A Loch side tragedy, the final flight of Royal Navy Stinson Reliant serial FK943.

Today 29th May 2020 marks the 76th anniversary of an air disaster that claimed the greatest loss of life witnessed in South Loch Ness during the Second World War. An event un-commemorated in South Loch Ness and which appears to have slipped from the local consciousness.
The bounds of Loch Ness during the war years of 1939 to 1945 were witness to a number of aircraft crashes and forced landings. Whilst fortune smiled on the majority of the aviators involved and they survived these incidents, a few, sadly were not so lucky and it was here that they met their fate.
This article records the final flight of the Royal Navy Stinson Reliant airplane serial number FK943 which crashed on the shores of Loch Ness on the 29th May 1944 with the loss of all those aboard. This tragedy marks the single largest loss of life in the area during the Second World War.
The Stinson Reliant Monoplane was first manufactured in 1933 by the Stinson aircraft division of the Aviation manufacturing corporation of Wayne, Michigan. In February 1942 a militarised version was produced that remained in production until late 1943. The Stinson Reliant had a maximum speed of 135 mph, a range of 850 miles and could fly to a ceiling of 21000ft. It earned a reputation as a highly versatile aircraft providing good performance and as such was considered ideal for a role in communications, light transport and pilot training. Under the terms of the lend lease programme, through the course of the Second World War, the Royal Navy took delivery of 500 Stinson Reliants.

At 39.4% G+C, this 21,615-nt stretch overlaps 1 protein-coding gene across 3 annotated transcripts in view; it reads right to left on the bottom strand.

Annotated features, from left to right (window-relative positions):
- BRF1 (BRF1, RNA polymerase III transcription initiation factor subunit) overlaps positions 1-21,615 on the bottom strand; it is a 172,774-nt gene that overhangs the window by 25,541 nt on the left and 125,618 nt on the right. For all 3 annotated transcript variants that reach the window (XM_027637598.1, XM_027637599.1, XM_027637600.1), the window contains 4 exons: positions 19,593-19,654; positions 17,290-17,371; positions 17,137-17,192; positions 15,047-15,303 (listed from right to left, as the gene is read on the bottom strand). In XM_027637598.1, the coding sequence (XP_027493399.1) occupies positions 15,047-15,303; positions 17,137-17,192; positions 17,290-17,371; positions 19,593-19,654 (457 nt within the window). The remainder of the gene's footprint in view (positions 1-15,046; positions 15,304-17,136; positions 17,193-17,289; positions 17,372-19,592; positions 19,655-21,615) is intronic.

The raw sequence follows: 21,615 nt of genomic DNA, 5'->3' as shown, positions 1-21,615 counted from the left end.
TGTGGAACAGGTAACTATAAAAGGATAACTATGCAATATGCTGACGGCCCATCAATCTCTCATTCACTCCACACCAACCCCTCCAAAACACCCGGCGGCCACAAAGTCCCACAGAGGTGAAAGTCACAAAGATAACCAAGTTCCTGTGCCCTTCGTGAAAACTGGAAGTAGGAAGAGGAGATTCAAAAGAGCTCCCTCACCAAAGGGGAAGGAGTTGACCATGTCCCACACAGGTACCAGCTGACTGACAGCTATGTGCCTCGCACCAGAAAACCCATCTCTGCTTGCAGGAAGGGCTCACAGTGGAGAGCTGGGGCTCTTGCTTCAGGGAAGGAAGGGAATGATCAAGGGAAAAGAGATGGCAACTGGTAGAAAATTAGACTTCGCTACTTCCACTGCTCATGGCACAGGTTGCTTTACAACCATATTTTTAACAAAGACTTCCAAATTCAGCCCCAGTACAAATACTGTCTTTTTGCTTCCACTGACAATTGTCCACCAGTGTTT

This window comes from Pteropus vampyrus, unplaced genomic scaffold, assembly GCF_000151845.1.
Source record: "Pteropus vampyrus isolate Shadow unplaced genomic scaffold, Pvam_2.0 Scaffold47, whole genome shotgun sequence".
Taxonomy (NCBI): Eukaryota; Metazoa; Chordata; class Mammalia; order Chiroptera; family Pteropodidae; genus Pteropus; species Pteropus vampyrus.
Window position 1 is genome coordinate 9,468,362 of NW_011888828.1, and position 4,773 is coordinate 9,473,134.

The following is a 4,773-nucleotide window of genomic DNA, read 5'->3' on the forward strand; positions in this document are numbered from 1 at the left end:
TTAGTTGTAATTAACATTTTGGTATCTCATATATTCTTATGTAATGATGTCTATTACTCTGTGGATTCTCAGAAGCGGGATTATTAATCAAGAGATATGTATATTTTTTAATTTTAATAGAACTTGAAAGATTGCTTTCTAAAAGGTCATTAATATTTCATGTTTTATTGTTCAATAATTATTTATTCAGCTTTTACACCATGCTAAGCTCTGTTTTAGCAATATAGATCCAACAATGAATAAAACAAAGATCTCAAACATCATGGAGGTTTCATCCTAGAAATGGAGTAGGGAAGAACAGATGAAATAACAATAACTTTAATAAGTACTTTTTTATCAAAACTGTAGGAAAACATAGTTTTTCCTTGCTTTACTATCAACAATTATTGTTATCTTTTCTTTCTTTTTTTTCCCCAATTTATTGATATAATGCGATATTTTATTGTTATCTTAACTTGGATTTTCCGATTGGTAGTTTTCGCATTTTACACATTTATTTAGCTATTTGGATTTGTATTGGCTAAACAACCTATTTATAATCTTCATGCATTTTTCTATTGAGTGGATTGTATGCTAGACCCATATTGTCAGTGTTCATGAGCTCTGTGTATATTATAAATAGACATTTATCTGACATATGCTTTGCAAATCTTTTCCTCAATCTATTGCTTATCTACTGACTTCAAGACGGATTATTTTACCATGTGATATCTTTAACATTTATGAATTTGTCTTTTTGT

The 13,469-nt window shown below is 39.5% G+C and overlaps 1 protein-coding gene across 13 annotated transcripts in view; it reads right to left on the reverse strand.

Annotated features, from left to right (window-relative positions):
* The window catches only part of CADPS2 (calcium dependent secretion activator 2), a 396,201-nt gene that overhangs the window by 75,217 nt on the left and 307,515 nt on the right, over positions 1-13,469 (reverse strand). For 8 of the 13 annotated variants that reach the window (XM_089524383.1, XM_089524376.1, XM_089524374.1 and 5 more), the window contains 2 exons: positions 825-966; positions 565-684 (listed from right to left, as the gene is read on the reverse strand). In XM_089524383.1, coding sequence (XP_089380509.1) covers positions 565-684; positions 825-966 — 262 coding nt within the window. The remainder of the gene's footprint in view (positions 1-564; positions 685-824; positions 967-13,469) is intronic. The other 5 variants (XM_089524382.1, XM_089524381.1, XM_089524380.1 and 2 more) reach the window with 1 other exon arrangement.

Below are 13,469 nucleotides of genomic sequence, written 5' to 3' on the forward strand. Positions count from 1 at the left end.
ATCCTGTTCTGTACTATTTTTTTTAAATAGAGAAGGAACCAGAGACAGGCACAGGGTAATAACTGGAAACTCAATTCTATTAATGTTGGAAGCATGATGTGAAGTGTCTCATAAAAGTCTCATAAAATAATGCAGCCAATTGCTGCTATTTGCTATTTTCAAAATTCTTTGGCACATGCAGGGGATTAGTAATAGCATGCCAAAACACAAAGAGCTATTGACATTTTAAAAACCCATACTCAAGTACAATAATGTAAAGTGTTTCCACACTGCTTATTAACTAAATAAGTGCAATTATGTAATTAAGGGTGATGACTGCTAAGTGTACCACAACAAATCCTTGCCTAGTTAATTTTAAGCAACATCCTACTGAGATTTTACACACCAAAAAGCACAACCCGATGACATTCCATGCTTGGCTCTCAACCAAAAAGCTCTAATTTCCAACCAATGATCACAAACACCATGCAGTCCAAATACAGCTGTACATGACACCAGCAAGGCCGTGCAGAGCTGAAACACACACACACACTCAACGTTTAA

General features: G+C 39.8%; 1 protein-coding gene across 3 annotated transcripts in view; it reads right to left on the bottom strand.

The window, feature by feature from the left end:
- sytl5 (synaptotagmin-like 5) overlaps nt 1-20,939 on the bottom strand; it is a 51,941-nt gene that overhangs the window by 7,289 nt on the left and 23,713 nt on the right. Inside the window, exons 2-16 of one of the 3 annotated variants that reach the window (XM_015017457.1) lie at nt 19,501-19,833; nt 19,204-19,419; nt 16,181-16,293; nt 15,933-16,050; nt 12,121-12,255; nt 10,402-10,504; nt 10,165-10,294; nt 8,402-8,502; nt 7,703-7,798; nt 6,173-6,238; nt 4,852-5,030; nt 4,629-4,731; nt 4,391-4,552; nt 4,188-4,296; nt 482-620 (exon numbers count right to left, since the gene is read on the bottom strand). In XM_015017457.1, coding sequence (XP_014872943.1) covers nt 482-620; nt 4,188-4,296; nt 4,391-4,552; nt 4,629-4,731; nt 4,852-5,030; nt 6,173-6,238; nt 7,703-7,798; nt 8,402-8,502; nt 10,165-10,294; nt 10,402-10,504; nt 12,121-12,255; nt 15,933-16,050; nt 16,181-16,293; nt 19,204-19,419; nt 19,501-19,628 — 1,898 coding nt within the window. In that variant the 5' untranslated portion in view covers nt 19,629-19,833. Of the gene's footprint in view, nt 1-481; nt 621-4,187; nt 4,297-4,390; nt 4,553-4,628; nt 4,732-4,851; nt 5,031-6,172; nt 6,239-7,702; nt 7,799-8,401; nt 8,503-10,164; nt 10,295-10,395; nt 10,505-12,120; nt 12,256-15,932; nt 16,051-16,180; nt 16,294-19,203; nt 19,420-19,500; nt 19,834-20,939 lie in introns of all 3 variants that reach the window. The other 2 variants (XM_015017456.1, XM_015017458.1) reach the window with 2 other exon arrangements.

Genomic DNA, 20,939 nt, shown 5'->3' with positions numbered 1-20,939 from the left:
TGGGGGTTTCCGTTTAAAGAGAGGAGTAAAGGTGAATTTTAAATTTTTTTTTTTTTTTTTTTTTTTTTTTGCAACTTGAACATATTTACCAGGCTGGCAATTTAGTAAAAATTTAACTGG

RN Stinson Reliant FK943 was based at HMS Monck, a ‘land ship’ located at Port Glasgow and was part of the establishment of the Combined Training Headquarters, Combined Carrier Training which provided pilot training in the art of landing on the flight decks of aircraft carriers.